Wednesday, June 10, 2015

6/10 Spotted owls, BC drought, adopted orcas, Shell drill, BC LNG, BP Cherry Pt., Gary Greene

Spotted Owls (JaredHobbs/EarthFix)
Spotted owl numbers not only down but also at faster rate
Scientists report that after two decades of attempts to save the species, northern spotted owl numbers in the Northwest are still on the decline — and at a faster rate. The threatened bird nests in old trees and is at the heart of a decades-long struggle over the fate of the region's old-growth forests. Scientists at a conference Tuesday in Vancouver, Washington, reported that owl numbers are now dropping at an annual rate of 3.8 percent, said U.S. Forest Service spokesman Glen Sachet. Five years ago, the rate was 2.8 percent. Tim Fought reports. (Associated Press) See also: Where Things Stand For Northwest Forests Under The Clinton Plan  Jes Burns reports. (EarthFix)

Vancouver Island, Haida Gwaii on alert for drought conditions
Water experts are warning of drought-like conditions in Metro Vancouver this summer, and parts of the province are already on high alert.  With record-low snow packs, the Ministry of Forests, Lands and Natural Resources says Vancouver Island and Haida Gwaii can expect serious water shortages unless significant rainfall comes by the end of June. B.C.'s water stewardship manager Valerie Cameron says those areas have been designated as very dry, or level three on the province's drought levels gauge system. That is just one level shy of the worst drought conditions and it is the earliest the province has designated the regions to level three conditions this early in the year. (CBC) See also: Island residents warned of serious water shortages  Dan Fumano reports. (The Province)

New allies in killer whale recovery? Orcas adopted by Obama girls
Gary Weiss has witnessed first-hand how having friends in high places can help further an important cause. And, that’s a big reason why the photographs of a certain two Southern resident killer whales are likely tacked up on a wall somewhere in the White House by now, or perhaps on the refrigerator. The daughters of the First Family of the United States, Malia and Sasha Obama, recently became united with two members of J-pod through the Friday Harbor Whale Museum’s Orca Adoption Program. Dr. Weiss presented a pair of adoption certificates and accompanying memorabilia to the president as gifts for his daughters girls at a May 27 roundtable discussion in Washington D.C. Scott Rasmussen reports. (San Juan Journal)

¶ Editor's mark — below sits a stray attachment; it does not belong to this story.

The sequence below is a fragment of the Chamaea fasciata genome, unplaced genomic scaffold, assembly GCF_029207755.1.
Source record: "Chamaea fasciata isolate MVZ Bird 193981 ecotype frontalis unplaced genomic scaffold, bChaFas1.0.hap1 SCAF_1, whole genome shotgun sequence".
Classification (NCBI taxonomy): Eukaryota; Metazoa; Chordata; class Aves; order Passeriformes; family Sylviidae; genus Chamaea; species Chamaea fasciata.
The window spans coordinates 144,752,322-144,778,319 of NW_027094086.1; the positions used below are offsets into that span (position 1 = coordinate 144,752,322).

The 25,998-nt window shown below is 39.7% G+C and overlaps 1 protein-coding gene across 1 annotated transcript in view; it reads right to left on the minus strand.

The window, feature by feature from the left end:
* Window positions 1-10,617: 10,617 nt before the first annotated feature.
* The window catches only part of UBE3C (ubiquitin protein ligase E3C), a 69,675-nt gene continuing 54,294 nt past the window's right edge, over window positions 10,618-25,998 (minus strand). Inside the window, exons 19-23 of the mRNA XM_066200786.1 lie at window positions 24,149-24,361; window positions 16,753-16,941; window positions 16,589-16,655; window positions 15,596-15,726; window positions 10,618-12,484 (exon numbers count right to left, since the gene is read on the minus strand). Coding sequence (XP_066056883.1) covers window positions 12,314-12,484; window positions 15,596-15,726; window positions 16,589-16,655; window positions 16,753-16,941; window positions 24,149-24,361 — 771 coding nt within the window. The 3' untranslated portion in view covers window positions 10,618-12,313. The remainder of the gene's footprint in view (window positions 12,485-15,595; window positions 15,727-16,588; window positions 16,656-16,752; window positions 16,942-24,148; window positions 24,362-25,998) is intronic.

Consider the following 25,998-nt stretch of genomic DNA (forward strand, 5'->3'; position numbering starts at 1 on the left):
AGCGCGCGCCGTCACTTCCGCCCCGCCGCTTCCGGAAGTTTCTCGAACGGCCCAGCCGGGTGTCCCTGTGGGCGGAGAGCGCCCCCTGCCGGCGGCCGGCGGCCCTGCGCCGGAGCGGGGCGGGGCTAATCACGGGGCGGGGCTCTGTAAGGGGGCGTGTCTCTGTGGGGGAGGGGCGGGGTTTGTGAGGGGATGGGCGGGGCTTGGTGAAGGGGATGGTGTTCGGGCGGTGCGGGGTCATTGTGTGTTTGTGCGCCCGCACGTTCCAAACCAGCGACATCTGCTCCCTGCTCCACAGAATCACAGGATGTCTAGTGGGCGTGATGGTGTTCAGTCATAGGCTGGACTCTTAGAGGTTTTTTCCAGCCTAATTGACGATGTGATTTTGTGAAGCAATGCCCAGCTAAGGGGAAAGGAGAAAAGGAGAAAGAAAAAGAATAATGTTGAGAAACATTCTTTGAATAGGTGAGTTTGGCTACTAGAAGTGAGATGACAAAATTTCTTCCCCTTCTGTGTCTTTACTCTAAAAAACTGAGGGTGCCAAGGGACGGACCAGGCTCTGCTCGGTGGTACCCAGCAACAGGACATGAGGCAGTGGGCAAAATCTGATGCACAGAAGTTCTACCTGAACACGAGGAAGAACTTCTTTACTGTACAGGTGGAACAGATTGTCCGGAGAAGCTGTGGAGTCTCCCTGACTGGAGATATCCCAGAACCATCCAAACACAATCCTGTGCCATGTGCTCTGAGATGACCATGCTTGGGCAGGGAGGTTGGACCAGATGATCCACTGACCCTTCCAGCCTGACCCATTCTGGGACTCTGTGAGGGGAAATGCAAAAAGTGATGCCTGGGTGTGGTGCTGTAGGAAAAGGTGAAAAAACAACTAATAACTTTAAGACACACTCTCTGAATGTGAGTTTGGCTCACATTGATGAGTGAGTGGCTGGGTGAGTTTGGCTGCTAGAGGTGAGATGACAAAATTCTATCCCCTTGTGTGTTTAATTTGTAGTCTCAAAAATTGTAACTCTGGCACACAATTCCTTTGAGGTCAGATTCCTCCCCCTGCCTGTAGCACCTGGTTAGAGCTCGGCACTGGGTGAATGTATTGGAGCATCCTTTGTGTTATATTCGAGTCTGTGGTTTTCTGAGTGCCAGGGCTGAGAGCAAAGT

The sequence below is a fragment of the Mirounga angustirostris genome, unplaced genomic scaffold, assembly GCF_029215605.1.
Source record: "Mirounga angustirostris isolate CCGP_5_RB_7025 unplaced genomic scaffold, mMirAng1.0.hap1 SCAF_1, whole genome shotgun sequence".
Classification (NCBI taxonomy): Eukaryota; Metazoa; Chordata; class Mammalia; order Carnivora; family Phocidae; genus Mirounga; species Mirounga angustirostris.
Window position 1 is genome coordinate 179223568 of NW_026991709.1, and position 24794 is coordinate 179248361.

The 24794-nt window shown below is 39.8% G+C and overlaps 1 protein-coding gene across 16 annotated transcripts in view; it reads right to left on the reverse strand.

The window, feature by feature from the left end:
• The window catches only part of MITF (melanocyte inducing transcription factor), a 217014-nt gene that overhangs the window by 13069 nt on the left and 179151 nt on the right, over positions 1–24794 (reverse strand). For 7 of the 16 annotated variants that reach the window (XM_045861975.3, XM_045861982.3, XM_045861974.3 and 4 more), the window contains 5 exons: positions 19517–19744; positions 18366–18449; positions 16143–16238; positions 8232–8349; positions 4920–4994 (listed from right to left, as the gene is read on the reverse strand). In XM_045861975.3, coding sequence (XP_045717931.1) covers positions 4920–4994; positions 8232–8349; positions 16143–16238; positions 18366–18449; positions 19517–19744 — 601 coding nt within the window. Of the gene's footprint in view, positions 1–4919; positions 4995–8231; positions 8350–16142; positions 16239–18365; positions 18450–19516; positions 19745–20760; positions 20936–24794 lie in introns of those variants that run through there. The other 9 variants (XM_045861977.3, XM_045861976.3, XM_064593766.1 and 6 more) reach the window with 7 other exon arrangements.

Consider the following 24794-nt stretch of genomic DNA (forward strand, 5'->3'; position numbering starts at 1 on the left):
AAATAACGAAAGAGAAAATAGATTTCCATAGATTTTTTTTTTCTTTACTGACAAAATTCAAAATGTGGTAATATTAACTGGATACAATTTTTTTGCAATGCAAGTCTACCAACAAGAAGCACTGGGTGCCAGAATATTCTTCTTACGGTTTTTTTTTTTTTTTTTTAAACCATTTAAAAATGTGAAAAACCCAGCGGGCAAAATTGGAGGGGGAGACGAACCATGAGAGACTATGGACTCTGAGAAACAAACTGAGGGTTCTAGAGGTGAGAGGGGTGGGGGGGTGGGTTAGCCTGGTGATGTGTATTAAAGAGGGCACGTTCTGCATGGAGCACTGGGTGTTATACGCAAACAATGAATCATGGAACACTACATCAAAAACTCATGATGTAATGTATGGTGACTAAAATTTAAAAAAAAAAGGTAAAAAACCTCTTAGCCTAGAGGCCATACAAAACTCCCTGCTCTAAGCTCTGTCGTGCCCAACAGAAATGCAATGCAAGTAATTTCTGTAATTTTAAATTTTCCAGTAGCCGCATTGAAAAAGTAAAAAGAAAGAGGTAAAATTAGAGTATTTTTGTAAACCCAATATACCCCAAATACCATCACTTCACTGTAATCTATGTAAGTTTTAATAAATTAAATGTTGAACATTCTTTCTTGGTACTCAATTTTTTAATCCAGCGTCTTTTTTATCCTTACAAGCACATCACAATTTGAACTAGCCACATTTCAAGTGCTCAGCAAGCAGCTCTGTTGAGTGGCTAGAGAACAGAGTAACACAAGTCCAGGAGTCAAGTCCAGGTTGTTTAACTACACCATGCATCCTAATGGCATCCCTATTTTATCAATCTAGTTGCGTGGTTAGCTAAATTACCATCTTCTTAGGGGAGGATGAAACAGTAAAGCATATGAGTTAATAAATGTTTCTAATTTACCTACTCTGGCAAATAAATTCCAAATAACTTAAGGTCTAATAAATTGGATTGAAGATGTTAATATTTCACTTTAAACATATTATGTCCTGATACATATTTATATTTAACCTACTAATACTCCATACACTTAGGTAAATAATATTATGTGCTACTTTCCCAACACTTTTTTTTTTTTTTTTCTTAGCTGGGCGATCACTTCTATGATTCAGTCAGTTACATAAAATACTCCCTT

Six 'grannies' detained in Seattle during Shell rig protest
Six older women were detained by Seattle police on Tuesday during a protest to block access to a Royal Dutch Shell drilling rig that activists believe may depart this week to resume fossil fuel exploration in the Arctic, authorities said. The six, members of an activist group known as the Seattle Raging Grannies, were questioned and released by police after blocking railroad tracks near the Port of Seattle, police spokesman Patrick Michaud said. bout two dozen other protesters had left the port but were expected back on Wednesday, he said. Victoria Cavaliere reports. (Reuters)

Beyond “kayak-tivism”: Three ways to actually halt offshore drilling in Alaska 

Drew Atkins proposed: "1. Making Arctic safety a cause; 2. Going after Shell’s core business; 3. Forcing Hillary Clinton to oppose it." (Crosscut)

Federal review of leading LNG project in northwest B.C. halted again
A federal review of Pacific NorthWest LNG has been halted a third time as the company has been told to provide more information on its effects on a sensitive salmon-rearing habitat. The consortium, led by Malaysian state-controlled Petronas, was asked in February to provide three-dimensional modelling data demonstrating the effects of sediment and changed water currents from the project on Flora Bank. The bank in the Skeena River estuary contains eelgrass beds critical for juvenile-salmon rearing. Gord Hoekstra reports. (Vancouver Sun)

BP Cherry Point oil train facility gets extra track
By the end of June, crews at BP Cherry Point refinery are expected to complete an additional rail loop at the crude oil train unloading facility off Grandview Road. The third loop allows for more room to store empty crude oil tank cars until they can be taken away by BNSF Railway, BP spokesman Scott Dean said in an email. Samantha Wohlfeil reports. (Bellingham Herald)

Hidden world beneath the sea
Marine geologist Gary Greene will treat islanders to an absorbing visual tour of the hidden subsea world around the San Juan Archipelago, showing the strikingly beautiful sonar images he has been recording for the past 20 years. This Orcas Currents lecture is on Thursday, June 11 and is cosponsored by Coates Vineyards and the Northwest Straits Foundation. It begins at 5:30 p.m. in Orcas Center, with a reception to follow sponsored by the Orcas Food Coop. Admission is free. (Islands Sounder)

Now, your tug weather--
WEST ENTRANCE U.S. WATERS STRAIT OF JUAN DE FUCA- 300 AM PDT WED JUN 10 2015
TODAY
W WIND 10 TO 20 KT. WIND WAVES 1 TO 3 FT. W SWELL 6 FT AT 9 SECONDS.
TONIGHT
W WIND 15 TO 25 KT. WIND WAVES 2 TO 4 FT. W SWELL 6 FT AT 8 SECONDS.

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